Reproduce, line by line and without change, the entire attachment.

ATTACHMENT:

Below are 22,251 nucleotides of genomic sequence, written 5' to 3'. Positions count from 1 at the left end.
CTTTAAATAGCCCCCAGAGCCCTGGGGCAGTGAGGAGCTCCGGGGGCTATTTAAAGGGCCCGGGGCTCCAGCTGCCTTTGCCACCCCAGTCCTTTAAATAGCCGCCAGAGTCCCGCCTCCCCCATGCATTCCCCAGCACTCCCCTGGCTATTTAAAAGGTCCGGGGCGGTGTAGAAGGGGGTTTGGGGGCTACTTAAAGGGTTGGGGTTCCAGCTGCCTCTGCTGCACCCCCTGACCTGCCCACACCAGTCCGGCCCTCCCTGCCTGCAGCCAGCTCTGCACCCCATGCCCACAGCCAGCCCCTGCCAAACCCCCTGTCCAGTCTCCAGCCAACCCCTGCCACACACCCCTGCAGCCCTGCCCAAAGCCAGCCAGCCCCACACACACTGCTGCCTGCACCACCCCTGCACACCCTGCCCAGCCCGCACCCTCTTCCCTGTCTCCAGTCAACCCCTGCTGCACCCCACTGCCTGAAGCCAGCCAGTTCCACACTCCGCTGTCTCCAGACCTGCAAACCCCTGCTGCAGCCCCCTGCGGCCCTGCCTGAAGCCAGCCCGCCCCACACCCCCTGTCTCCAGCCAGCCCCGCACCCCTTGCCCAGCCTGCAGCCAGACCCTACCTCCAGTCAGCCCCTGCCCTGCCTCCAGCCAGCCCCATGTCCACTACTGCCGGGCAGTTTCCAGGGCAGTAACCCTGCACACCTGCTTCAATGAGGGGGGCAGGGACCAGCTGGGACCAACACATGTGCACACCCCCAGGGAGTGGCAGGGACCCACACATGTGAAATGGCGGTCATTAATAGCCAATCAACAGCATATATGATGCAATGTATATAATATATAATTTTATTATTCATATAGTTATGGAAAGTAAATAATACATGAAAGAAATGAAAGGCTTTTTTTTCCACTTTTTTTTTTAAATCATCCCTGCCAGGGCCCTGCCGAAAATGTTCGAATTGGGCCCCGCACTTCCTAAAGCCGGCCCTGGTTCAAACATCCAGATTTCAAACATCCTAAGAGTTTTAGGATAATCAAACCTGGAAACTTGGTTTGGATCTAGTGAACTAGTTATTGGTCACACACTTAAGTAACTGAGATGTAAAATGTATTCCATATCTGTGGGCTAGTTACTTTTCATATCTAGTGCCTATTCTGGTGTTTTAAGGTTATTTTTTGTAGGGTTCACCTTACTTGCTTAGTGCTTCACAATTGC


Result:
Below are 22,251 nucleotides of genomic sequence, written 5' to 3'. Positions count from 1 at the left end.
CTTTAAATAGCCCCCAGAGCCCTGGGGCAGTGAGGAGCTCCGGGGGCTATTTAAAGGGCCCGGGGCTCCAGCTGCCTTTGCCACCCCAGTCCTTTAAATAGCCGCCAGAGTCCCGCCTCCCCCATGCATTCCCCAGCACTCCCCTGGCTATTTAAAAGGTCCGGGGCGGTGTAGAAGGGGGTTTGGGGGCTACTTAAAGGGTTGGGGTTCCAGCTGCCTCTGCTGCACCCCCTGACCTGCCCACACCAGTCCGGCCCTCCCTGCCTGCAGCCAGCTCTGCACCCCATGCCCACAGCCAGCCCCTGCCAAACCCCCTGTCCAGTCTCCAGCCAACCCCTGCCACACACCCCTGCAGCCCTGCCCAAAGCCAGCCAGCCCCACACACACTGCTGCCTGCACCACCCCTGCACACCCTGCCCAGCCCGCACCCTCTTCCCTGTCTCCAGTCAACCCCTGCTGCACCCCACTGCCTGAAGCCAGCCAGTTCCACACTCCGCTGTCTCCAGACCTGCAAACCCCTGCTGCAGCCCCCTGCGGCCCTGCCTGAAGCCAGCCCGCCCCACACCCCCTGTCTCCAGCCAGCCCCGCACCCCTTGCCCAGCCTGCAGCCAGACCCTACCTCCAGTCAGCCCCTGCCCTGCCTCCAGCCAGCCCCATGTCCACTACTGCCGGGCAGTTTCCAGGGCAGTAACCCTGCACACCTGCTTCAATGAGGGGGGCAGGGACCAGCTGGGACCAACACATGTGCACACCCCCAGGGAGTGGCAGGGACCCACACATGTGAAATGGCGGTCATTAATAGCCAATCAACAGCATATATGATGCAATGTATATAATATATAATTTTATTATTCATATAGTTATGGAAAGTAAATAATACATGAAAGAAATGAAAGGCTTTTTTTTCCACTTTTTTTTTTAAATCATCCCTGCCAGGGCCCTGCCGAAAATGTTCGAATTGGGCCCCGCACTTCCTAAAGCCGGCCCTGGTTCAAACATCCAGATTTCAAACATCCTAAGAGTTTTAGGATAATCAAACCTGGAAACTTGGTTTGGATCTAGTGAACTAGTTATTGGTCACACACTTAAGTAACTGAGATGTAAAATGTATTCCATATCTGTGGGCTAGTTACTTTTCATATCTAGTGCCTATTCTGGTGTTTTAAGGTTATTTTTTGTAGGGTTCACCTTACTTGCTTAGTGCTTCACAATTGC